U.S. Olympic Speedskating Trials to Be Held Without Fans, Media Due to COVID Surge

Spectators will not be allowed at the upcoming Olympic trials for the U.S. long-track team after a spike in COVID-19 cases in Wisconsin, US Speedskating announced on Monday.

Fans and media were set to watch the trials from Wednesday through Sunday at the Pettit National Ice Center in Milwaukee, but after a surge in cases, plans changed.

The event was closed to spectators after Wisconsin reported 3,883 cases on Sunday with a 24.5 percent positive test rate for the past seven days, WLUK reported.

Pettit Center Execute Director Randy Dean wrote he was disappointed in the change of plans but he respects the "USOPC and U.S. Speedskating to make such a decision in order to give the best chance for athletes to compete safely in the Trials and fulfill their dreams to compete for a spot on the 2022 U.S. Olympic Team," WISN reported.

The Winter Olympics are set to begin in Beijing on February 4 and athletes heading to the Games face tough restrictions traveling to and arriving in China, which has a "zero-COVID" policy, WJXT reported.

Fans can still watch the speedskating trials online as the media coverage will be done completely virtually.

No Fans Allowed for Olympic Trials
The Olympic trials for the U.S. speedskating long-track team will not allow any fans or media in the arena after a surge in COVID-19 cases. Above, Kristen Santos leads a women's 1,000-meter semifinal on Day 3 of the US Short Track Speed Skating Olympic Trials at Utah Olympic Oval on December 19, 2021, in Kearns, Utah. Alex Goodlett/Getty Images

"It's vital that we continue to keep a strong focus on the health and welfare of our athletes," said Ted Morris, executive director of US Speedskating. "Our ability to create a competition bubble provides us with the best situation to protect our athletes while providing them with the opportunity to qualify for the Beijing team at the Olympic trials."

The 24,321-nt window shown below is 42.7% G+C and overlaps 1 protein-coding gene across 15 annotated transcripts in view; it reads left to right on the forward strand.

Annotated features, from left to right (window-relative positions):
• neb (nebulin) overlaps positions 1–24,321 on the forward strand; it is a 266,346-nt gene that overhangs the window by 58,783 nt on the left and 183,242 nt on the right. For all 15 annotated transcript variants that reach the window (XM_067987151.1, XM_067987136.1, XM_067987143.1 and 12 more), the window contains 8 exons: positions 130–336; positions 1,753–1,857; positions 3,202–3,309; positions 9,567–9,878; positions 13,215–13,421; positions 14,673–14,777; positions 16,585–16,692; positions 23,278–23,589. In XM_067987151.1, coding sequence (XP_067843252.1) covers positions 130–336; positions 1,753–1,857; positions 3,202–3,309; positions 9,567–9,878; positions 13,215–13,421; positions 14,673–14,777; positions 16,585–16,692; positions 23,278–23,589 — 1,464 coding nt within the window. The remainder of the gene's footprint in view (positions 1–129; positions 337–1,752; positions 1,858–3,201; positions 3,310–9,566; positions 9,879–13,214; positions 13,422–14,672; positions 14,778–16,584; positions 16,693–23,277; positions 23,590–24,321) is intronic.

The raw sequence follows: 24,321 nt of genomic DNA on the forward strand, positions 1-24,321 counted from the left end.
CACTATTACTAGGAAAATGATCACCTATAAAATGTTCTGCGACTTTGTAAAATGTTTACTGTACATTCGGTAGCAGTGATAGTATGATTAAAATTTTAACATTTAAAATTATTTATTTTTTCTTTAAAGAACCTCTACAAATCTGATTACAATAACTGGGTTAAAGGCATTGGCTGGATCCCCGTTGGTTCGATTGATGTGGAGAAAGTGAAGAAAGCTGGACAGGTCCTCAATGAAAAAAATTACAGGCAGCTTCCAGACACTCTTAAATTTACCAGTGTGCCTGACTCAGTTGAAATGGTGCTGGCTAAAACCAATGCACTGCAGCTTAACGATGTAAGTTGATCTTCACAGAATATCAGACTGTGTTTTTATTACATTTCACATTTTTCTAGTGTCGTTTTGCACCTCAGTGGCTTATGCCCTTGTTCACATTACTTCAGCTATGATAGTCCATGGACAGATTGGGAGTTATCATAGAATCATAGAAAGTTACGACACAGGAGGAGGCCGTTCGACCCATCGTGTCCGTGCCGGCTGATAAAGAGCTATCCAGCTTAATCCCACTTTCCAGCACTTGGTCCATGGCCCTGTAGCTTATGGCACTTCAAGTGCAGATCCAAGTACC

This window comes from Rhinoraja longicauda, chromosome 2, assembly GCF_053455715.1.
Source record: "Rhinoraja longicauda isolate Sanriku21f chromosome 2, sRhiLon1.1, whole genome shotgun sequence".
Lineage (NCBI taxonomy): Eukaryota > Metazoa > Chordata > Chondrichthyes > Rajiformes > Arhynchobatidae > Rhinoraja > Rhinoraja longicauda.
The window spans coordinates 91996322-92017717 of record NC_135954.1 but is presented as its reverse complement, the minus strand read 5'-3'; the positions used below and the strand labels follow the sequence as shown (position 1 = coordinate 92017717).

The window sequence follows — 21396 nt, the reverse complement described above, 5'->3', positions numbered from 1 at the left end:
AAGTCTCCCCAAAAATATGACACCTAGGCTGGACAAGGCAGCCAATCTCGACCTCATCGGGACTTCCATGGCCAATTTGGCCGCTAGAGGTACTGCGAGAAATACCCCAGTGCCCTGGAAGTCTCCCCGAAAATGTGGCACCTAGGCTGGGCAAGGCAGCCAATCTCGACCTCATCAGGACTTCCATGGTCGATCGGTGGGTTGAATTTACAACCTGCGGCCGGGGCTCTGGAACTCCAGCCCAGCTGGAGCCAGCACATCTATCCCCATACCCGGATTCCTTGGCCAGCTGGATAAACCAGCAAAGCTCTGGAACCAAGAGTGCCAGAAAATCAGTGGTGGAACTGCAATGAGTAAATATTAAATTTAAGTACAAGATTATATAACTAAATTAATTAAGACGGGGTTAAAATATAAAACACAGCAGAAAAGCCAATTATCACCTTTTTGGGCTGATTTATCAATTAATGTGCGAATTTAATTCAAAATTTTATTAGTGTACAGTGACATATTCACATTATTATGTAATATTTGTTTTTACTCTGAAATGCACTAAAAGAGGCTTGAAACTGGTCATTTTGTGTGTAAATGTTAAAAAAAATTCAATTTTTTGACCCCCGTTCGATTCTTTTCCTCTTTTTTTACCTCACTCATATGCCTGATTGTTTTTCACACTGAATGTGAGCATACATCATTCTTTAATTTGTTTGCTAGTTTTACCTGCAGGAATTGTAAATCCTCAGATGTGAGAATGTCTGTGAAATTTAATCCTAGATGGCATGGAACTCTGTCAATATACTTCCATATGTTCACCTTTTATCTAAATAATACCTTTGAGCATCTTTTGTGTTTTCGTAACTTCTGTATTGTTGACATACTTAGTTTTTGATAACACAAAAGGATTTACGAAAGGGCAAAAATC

"We appreciate the understanding of parents, fans and media so that we can provide the best environment possible for our athletes," Morris said.

Brittany Bowe, Erin Jackson and Joey Mantia—all from Ocala, Florida—are the leading medal contenders for the American team.

Bowe and Mantia are veterans of the program and looking to make their third Olympics. Bowe won a bronze medal in team pursuit at the 2018 Pyeongchang Games.

Jackson, who competed in her first Olympics four years ago, has emerged as one of the world's top sprinters, becoming the first Black American woman to win a World Cup title this season.

The short track squad was set last month at separate trials in Salt Lake City.

The short track team includes 2018 Olympians Maame Biney and Ryan Pivirotto. The remaining short trackers will be making their Olympic debuts in Beijing: Kristen Santos, Corinne Stoddard, Julie Letai, Eunice Lee and Andrew Heo.

The Associated Press contributed to this report.